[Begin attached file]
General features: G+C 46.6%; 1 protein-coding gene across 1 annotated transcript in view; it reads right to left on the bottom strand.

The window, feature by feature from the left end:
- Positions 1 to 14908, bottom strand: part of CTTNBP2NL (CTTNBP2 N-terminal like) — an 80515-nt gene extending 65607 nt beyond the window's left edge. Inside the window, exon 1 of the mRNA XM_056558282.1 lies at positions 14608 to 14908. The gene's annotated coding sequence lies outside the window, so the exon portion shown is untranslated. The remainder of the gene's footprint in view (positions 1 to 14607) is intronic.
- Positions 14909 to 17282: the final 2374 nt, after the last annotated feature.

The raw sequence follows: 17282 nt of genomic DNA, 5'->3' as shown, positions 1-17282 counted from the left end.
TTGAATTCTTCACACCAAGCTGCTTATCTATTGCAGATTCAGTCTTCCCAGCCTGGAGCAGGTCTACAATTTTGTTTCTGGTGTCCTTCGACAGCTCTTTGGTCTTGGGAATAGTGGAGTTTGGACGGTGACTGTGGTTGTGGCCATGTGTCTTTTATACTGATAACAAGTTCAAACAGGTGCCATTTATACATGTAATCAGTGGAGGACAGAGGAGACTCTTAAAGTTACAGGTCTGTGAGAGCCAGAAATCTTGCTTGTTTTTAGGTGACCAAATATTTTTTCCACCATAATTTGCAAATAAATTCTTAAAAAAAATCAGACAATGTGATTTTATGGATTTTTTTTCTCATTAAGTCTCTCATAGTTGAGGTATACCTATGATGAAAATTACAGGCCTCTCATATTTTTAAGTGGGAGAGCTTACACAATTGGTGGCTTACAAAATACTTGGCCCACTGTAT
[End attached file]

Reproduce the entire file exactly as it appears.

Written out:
General features: G+C 46.6%; 1 protein-coding gene across 1 annotated transcript in view; it reads right to left on the bottom strand.

The window, feature by feature from the left end:
- Positions 1 to 14908, bottom strand: part of CTTNBP2NL (CTTNBP2 N-terminal like) — an 80515-nt gene extending 65607 nt beyond the window's left edge. Inside the window, exon 1 of the mRNA XM_056558282.1 lies at positions 14608 to 14908. The gene's annotated coding sequence lies outside the window, so the exon portion shown is untranslated. The remainder of the gene's footprint in view (positions 1 to 14607) is intronic.
- Positions 14909 to 17282: the final 2374 nt, after the last annotated feature.

The raw sequence follows: 17282 nt of genomic DNA, 5'->3' as shown, positions 1-17282 counted from the left end.
TTGAATTCTTCACACCAAGCTGCTTATCTATTGCAGATTCAGTCTTCCCAGCCTGGAGCAGGTCTACAATTTTGTTTCTGGTGTCCTTCGACAGCTCTTTGGTCTTGGGAATAGTGGAGTTTGGACGGTGACTGTGGTTGTGGCCATGTGTCTTTTATACTGATAACAAGTTCAAACAGGTGCCATTTATACATGTAATCAGTGGAGGACAGAGGAGACTCTTAAAGTTACAGGTCTGTGAGAGCCAGAAATCTTGCTTGTTTTTAGGTGACCAAATATTTTTTCCACCATAATTTGCAAATAAATTCTTAAAAAAAATCAGACAATGTGATTTTATGGATTTTTTTTCTCATTAAGTCTCTCATAGTTGAGGTATACCTATGATGAAAATTACAGGCCTCTCATATTTTTAAGTGGGAGAGCTTACACAATTGGTGGCTTACAAAATACTTGGCCCACTGTAT